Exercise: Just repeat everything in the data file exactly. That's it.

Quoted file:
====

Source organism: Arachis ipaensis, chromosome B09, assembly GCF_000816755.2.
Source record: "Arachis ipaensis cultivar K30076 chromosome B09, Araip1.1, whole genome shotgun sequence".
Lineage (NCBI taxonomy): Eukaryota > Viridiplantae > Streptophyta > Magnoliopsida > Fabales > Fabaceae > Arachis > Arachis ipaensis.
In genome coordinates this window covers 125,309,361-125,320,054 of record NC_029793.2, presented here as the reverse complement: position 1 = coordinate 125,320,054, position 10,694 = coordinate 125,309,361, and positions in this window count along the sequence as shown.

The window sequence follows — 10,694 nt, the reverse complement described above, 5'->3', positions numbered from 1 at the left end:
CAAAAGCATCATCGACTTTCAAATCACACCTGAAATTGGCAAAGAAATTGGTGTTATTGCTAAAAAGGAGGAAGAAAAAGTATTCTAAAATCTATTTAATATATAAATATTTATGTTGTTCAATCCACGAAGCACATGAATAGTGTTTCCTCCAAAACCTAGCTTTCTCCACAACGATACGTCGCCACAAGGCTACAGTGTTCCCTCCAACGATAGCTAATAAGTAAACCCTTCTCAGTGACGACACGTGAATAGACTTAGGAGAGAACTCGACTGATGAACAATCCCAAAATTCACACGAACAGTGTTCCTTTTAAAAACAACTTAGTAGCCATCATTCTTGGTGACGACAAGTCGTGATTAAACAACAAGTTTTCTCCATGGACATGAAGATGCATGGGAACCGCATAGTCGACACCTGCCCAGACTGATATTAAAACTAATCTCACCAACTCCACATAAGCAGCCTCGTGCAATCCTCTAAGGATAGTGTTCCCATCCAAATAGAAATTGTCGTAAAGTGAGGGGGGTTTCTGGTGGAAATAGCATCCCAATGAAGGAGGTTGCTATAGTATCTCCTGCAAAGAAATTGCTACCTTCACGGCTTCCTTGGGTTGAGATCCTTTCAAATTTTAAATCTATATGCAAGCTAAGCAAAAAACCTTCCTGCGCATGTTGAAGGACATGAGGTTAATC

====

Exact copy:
Source organism: Arachis ipaensis, chromosome B09, assembly GCF_000816755.2.
Source record: "Arachis ipaensis cultivar K30076 chromosome B09, Araip1.1, whole genome shotgun sequence".
Lineage (NCBI taxonomy): Eukaryota > Viridiplantae > Streptophyta > Magnoliopsida > Fabales > Fabaceae > Arachis > Arachis ipaensis.
In genome coordinates this window covers 125,309,361-125,320,054 of record NC_029793.2, presented here as the reverse complement: position 1 = coordinate 125,320,054, position 10,694 = coordinate 125,309,361, and positions in this window count along the sequence as shown.

The window sequence follows — 10,694 nt, the reverse complement described above, 5'->3', positions numbered from 1 at the left end:
CAAAAGCATCATCGACTTTCAAATCACACCTGAAATTGGCAAAGAAATTGGTGTTATTGCTAAAAAGGAGGAAGAAAAAGTATTCTAAAATCTATTTAATATATAAATATTTATGTTGTTCAATCCACGAAGCACATGAATAGTGTTTCCTCCAAAACCTAGCTTTCTCCACAACGATACGTCGCCACAAGGCTACAGTGTTCCCTCCAACGATAGCTAATAAGTAAACCCTTCTCAGTGACGACACGTGAATAGACTTAGGAGAGAACTCGACTGATGAACAATCCCAAAATTCACACGAACAGTGTTCCTTTTAAAAACAACTTAGTAGCCATCATTCTTGGTGACGACAAGTCGTGATTAAACAACAAGTTTTCTCCATGGACATGAAGATGCATGGGAACCGCATAGTCGACACCTGCCCAGACTGATATTAAAACTAATCTCACCAACTCCACATAAGCAGCCTCGTGCAATCCTCTAAGGATAGTGTTCCCATCCAAATAGAAATTGTCGTAAAGTGAGGGGGGTTTCTGGTGGAAATAGCATCCCAATGAAGGAGGTTGCTATAGTATCTCCTGCAAAGAAATTGCTACCTTCACGGCTTCCTTGGGTTGAGATCCTTTCAAATTTTAAATCTATATGCAAGCTAAGCAAAAAACCTTCCTGCGCATGTTGAAGGACATGAGGTTAATC